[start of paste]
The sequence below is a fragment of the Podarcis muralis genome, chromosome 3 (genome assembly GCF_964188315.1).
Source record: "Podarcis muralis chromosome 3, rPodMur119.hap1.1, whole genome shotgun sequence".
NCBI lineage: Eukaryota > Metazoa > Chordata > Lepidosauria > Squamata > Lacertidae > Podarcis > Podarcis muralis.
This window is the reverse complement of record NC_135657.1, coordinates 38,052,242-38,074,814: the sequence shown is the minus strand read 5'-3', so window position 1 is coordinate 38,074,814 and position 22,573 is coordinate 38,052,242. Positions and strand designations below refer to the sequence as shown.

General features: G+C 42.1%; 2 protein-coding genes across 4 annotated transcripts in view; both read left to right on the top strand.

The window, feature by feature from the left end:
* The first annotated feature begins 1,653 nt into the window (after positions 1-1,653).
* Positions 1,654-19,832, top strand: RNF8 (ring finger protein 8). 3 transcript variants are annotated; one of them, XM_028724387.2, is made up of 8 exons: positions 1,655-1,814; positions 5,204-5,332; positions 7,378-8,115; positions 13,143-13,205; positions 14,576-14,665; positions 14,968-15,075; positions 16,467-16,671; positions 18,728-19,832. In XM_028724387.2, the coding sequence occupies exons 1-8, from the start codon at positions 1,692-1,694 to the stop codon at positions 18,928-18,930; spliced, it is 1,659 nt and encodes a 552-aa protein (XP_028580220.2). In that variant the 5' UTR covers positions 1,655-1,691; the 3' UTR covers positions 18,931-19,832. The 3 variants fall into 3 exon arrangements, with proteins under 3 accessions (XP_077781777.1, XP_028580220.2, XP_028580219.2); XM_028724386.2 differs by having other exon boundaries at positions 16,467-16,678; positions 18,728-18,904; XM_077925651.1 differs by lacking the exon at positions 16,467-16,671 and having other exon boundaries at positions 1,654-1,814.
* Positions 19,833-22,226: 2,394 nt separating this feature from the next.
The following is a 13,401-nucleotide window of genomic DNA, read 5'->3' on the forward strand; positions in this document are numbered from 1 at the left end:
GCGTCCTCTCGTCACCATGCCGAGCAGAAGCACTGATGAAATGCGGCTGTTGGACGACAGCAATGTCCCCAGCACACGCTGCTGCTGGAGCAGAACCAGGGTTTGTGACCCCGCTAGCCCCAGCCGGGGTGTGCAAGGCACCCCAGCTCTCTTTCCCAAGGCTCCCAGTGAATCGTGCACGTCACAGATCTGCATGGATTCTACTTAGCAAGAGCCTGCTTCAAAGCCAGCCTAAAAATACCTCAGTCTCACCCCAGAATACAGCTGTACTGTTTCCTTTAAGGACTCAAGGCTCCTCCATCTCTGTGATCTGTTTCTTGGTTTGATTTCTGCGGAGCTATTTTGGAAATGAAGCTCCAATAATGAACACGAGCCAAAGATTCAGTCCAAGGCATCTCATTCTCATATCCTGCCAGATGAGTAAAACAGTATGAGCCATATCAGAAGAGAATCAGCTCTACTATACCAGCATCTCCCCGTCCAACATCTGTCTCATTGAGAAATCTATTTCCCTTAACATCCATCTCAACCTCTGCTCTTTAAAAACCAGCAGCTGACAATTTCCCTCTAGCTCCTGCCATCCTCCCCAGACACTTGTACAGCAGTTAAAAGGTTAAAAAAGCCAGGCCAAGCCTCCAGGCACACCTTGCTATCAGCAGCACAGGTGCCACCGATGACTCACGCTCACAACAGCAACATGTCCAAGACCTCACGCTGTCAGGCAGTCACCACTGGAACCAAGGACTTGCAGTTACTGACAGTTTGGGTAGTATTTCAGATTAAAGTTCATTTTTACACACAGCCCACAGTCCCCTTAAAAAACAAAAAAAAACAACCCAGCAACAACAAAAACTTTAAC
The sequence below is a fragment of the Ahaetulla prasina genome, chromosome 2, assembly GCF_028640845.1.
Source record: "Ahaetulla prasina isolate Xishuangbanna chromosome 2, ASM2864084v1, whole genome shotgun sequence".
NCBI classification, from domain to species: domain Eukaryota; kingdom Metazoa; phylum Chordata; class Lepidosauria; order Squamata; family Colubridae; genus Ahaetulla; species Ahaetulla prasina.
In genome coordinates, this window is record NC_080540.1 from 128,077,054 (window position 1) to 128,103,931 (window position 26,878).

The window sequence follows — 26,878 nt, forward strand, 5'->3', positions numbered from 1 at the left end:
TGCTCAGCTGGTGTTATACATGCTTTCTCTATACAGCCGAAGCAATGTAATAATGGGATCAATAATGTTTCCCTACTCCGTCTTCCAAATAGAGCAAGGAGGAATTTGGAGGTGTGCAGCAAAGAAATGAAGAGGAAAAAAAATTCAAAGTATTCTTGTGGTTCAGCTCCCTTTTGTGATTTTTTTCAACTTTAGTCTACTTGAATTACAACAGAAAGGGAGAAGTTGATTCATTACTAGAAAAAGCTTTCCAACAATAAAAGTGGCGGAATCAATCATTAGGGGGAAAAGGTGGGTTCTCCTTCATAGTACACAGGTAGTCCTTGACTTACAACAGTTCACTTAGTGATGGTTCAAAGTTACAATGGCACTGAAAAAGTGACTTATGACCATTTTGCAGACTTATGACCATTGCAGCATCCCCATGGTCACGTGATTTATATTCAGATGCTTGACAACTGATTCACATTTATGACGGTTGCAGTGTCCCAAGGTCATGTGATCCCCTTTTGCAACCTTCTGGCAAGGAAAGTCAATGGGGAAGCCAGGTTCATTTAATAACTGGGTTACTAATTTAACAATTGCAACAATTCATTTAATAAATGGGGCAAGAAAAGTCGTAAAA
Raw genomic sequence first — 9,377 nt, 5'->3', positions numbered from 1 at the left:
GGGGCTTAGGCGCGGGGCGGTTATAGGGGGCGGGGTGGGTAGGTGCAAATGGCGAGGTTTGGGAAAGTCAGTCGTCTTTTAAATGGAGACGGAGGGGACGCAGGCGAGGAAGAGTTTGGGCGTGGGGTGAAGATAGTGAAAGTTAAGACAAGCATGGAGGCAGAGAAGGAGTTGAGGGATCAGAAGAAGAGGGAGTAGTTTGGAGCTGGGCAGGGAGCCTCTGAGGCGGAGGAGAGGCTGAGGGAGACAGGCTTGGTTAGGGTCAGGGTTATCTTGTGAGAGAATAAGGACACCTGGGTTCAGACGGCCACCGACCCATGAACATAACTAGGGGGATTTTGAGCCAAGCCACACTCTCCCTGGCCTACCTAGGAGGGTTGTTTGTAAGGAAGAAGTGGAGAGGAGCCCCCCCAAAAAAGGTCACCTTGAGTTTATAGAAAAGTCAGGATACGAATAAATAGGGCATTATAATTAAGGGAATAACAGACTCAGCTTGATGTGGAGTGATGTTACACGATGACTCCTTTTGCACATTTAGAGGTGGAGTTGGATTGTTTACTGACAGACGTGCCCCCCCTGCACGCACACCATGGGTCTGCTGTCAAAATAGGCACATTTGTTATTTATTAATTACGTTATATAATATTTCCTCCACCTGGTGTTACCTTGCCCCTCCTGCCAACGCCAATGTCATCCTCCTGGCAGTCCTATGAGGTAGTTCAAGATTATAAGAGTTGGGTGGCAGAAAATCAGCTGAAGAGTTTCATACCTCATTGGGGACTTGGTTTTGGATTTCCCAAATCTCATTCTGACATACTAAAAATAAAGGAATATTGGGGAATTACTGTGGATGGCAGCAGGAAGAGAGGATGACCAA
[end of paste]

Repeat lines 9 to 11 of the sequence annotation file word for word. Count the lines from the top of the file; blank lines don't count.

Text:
* Positions 19,833-22,226: 2,394 nt separating this feature from the next.
The following is a 13,401-nucleotide window of genomic DNA, read 5'->3' on the forward strand; positions in this document are numbered from 1 at the left end:
GCGTCCTCTCGTCACCATGCCGAGCAGAAGCACTGATGAAATGCGGCTGTTGGACGACAGCAATGTCCCCAGCACACGCTGCTGCTGGAGCAGAACCAGGGTTTGTGACCCCGCTAGCCCCAGCCGGGGTGTGCAAGGCACCCCAGCTCTCTTTCCCAAGGCTCCCAGTGAATCGTGCACGTCACAGATCTGCATGGATTCTACTTAGCAAGAGCCTGCTTCAAAGCCAGCCTAAAAATACCTCAGTCTCACCCCAGAATACAGCTGTACTGTTTCCTTTAAGGACTCAAGGCTCCTCCATCTCTGTGATCTGTTTCTTGGTTTGATTTCTGCGGAGCTATTTTGGAAATGAAGCTCCAATAATGAACACGAGCCAAAGATTCAGTCCAAGGCATCTCATTCTCATATCCTGCCAGATGAGTAAAACAGTATGAGCCATATCAGAAGAGAATCAGCTCTACTATACCAGCATCTCCCCGTCCAACATCTGTCTCATTGAGAAATCTATTTCCCTTAACATCCATCTCAACCTCTGCTCTTTAAAAACCAGCAGCTGACAATTTCCCTCTAGCTCCTGCCATCCTCCCCAGACACTTGTACAGCAGTTAAAAGGTTAAAAAAGCCAGGCCAAGCCTCCAGGCACACCTTGCTATCAGCAGCACAGGTGCCACCGATGACTCACGCTCACAACAGCAACATGTCCAAGACCTCACGCTGTCAGGCAGTCACCACTGGAACCAAGGACTTGCAGTTACTGACAGTTTGGGTAGTATTTCAGATTAAAGTTCATTTTTACACACAGCCCACAGTCCCCTTAAAAAACAAAAAAAAACAACCCAGCAACAACAAAAACTTTAAC